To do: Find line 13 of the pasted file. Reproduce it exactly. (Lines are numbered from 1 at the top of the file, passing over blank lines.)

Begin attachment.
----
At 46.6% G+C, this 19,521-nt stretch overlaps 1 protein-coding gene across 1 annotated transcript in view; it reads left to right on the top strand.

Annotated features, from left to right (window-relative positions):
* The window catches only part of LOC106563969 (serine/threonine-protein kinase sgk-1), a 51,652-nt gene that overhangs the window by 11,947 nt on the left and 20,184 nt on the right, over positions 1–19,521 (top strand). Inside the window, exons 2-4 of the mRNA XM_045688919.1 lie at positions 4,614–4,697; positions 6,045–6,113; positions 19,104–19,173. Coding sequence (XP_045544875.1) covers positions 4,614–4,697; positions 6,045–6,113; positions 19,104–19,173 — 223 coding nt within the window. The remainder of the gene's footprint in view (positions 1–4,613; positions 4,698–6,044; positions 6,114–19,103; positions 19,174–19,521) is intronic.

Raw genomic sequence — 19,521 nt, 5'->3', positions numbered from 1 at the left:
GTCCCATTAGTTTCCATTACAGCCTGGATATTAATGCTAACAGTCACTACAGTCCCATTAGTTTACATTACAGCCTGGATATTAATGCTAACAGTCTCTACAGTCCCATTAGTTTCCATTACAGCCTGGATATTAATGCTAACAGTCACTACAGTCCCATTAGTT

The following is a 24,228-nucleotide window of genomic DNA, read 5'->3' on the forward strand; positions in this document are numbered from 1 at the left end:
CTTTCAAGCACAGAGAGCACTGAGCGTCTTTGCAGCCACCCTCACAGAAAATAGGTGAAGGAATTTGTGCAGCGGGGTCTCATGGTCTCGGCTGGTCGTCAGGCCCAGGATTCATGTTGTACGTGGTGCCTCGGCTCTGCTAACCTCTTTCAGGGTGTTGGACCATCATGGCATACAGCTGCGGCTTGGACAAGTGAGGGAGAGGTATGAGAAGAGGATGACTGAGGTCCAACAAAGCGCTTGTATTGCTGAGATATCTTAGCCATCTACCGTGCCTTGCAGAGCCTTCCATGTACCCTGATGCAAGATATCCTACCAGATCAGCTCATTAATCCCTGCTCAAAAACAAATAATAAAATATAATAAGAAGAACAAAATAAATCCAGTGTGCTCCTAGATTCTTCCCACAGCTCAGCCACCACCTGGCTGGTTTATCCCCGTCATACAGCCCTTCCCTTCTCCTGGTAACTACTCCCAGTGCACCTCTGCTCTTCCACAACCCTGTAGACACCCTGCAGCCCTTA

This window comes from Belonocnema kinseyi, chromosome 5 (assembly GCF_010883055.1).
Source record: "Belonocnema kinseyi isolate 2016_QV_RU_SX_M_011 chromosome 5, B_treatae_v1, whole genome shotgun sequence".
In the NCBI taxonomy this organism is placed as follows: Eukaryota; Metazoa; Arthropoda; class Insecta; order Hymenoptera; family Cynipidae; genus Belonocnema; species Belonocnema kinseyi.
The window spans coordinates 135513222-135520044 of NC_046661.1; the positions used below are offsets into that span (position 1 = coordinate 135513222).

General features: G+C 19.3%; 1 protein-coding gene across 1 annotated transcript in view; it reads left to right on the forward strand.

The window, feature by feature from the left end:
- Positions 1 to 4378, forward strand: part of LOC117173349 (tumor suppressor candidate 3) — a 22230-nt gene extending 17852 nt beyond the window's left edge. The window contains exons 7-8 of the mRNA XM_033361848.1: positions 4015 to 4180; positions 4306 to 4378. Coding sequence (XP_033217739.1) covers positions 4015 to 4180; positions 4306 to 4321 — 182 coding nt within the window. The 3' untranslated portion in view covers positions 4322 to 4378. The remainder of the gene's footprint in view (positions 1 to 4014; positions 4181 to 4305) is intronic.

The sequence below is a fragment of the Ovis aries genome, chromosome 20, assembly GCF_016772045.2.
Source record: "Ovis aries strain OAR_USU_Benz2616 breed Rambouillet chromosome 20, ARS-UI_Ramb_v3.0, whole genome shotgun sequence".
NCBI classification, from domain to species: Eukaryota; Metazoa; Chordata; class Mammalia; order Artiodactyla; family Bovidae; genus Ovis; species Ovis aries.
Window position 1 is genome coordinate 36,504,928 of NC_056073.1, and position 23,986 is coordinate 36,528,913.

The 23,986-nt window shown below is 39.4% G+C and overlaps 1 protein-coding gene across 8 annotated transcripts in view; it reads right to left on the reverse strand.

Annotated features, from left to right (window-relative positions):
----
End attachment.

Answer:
The window, feature by feature from the left end: